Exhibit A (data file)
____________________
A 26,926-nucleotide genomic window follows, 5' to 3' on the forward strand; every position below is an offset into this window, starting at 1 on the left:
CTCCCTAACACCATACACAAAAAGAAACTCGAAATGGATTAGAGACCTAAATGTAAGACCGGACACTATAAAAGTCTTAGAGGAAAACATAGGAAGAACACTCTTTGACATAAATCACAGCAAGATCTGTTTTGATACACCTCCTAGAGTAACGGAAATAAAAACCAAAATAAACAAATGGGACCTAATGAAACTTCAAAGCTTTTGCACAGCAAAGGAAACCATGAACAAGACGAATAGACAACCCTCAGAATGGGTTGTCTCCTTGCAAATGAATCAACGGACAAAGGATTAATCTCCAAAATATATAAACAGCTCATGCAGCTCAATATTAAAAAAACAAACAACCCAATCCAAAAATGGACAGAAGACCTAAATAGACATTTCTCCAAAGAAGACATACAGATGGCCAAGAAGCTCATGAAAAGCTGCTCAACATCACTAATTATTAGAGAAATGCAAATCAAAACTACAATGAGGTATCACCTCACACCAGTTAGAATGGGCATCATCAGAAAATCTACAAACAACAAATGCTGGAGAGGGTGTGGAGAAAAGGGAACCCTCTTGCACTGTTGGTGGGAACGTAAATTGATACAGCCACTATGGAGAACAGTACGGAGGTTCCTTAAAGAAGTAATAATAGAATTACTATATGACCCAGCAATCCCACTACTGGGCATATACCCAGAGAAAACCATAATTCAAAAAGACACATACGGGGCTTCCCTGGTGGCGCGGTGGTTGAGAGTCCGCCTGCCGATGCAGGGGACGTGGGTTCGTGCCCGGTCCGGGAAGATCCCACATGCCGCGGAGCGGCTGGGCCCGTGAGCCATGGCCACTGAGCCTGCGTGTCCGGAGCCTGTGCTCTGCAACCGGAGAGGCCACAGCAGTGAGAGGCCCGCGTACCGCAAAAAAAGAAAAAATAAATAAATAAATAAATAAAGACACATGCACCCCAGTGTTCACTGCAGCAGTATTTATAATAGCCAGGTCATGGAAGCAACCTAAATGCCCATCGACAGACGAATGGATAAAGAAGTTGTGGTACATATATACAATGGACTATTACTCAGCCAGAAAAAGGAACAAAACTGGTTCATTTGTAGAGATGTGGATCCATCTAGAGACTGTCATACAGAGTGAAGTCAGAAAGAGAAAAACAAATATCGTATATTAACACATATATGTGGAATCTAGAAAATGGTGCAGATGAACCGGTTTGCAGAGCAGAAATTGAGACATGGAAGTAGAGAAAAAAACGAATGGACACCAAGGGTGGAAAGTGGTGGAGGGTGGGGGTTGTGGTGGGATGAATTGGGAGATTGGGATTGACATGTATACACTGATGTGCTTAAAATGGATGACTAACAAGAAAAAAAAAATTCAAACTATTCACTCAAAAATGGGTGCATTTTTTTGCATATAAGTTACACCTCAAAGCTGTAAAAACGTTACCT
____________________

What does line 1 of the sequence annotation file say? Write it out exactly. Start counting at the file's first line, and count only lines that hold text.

A 26,926-nucleotide genomic window follows, 5' to 3' on the forward strand; every position below is an offset into this window, starting at 1 on the left: